Tag Archives: monsters

The Thin Black Line

“Fat floats, Eugene! Fat floats!”

With each stroke, Eugene’s head dipped below, drowning out the shrieks and taunts from the bleachers. His stomach hurt, his arms and legs felt like flabby sacks of sand, but it was better down there. Cool. Blue. Nothing to mark his passage but the thin black line along the bottom of the pool.

And then, Eugene would break the surface, and let the swimming carnival come rushing back into his ears and eyes.

“Loooser! Looooser!”

Flailing for a moment, Eugene could see clear across the pool. The rest of the boys in his category had long since finished and were now sitting on the blocks, laughing and pointing, their legs reaching for the water like thirsty gazelles. Even Mr. Merton was smirking at him, sharing a laugh with Miss Gormly.

Stupid school. Stupid swimming carnival. Stupid. Stupid. Stupid.

Eugene’s face dipped back under and the black line swung into view. Through his goggles, misty and leaking water, he could see it. Comforting, dependable. So black as to look infinitely  deep. And as his arms slapped the water above, he almost see movement in the black. Shadowy filaments like distant eels or dorsal fins, rolling playfully about in the abyss. It looked so very calm down there. No taunts. No lessons. No stupid Mr. Merton.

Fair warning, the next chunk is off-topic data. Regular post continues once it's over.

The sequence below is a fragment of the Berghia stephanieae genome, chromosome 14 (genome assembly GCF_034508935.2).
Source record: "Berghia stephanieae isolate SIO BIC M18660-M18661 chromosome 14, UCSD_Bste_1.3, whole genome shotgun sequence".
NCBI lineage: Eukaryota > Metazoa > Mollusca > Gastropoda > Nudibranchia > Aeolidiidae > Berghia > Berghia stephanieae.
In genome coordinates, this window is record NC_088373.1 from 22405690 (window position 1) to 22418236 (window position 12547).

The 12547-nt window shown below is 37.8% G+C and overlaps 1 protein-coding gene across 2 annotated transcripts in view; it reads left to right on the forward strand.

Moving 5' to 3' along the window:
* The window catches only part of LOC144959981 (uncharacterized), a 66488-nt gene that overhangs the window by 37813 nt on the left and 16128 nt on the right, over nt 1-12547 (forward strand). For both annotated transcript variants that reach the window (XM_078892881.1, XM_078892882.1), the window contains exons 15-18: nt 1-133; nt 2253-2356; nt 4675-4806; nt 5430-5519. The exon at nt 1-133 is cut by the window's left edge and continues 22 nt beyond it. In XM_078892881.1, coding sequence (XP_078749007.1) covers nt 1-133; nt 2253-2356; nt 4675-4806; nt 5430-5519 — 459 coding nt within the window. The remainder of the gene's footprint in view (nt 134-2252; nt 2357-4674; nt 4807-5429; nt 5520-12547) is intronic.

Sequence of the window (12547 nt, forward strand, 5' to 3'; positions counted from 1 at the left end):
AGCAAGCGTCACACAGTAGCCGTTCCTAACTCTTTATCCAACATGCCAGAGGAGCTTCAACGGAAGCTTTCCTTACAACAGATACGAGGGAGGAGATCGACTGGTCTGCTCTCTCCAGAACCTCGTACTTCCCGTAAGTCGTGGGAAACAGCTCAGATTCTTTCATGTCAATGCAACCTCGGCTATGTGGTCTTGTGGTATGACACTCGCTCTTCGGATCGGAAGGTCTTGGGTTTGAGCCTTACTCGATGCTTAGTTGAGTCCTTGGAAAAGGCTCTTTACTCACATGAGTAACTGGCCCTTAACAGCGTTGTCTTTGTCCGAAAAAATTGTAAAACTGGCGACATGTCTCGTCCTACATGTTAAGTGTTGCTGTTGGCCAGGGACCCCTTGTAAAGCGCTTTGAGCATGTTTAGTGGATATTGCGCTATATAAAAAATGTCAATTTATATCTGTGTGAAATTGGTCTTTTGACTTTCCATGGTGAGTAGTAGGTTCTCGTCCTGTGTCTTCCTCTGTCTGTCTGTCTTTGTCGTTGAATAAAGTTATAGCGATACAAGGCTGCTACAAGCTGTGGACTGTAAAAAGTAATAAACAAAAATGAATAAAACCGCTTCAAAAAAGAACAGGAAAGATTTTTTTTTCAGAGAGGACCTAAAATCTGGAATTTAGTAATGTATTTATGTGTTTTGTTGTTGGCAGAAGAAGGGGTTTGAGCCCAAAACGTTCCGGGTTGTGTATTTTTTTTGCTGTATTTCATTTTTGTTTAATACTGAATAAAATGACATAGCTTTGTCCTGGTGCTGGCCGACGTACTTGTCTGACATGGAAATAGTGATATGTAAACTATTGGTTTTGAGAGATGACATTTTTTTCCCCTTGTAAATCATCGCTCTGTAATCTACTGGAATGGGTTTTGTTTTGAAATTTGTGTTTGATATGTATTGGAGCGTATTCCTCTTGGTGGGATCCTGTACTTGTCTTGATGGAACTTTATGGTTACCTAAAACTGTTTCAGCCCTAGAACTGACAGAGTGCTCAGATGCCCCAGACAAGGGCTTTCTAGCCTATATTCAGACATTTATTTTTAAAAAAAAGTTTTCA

Eugene reached back up and took a great lungful of air. He was only halfway across the pool.

“You can do it, Potts”, yelled Mr. Merton, his laughter barely suppressed, “you’re nearly there”.

He plodded on, arms rotating like broken windmills, legs pumping, body twisting. Below him the thin black line seemed to widen and flex, as the goggle-water leaked into his eyes. Down in the deep calm, his mind could wander, and he could picture the fissure, below him, lined with craggy coral and cliffside caves. Morays and cuttlefish crawling in and out, and other things, darker things, black things, with the tails like monstrous oarfish, and spindly human fingers. Or maybe kind faces like Miss Gormly. And naked torsos like Miss Gormly.

He swore he could see them now, through the wet, plastic blur, reaching out their fingers through the thin black line, twisting up and out through the absurdly narrow crack. Their hair, swirling around their faces in the water, alluding to a mysterious beauty, or perhaps an unbearable cruelty. It didn’t matter. It was the ocean. There was no morality, no intelligence. Just hunger, lust and infinite freedom.

Their arms encircling him, their mouths pressing against his, feeling their cold tongues against his lips, and the jagged enamel prick of rows and rows of razor sharp teeth. He would give them his air, his warmth, the flesh from his ribs and face, anything to be able to swim with them, twist around them with his own oarfish tail, back into the crack of the thin black line and leave the school and its stupid swimming carnival behind forever.

Slowly the taunts died down into a low mutter and shocked silence. Mr. Merton dived heroically into the pool, but all he could find was Eugene’s goggles and an oversized pair of swimming trunks. The boy hadn’t just failed to resurface, he’d completely disappeared, somewhere below the thin black line.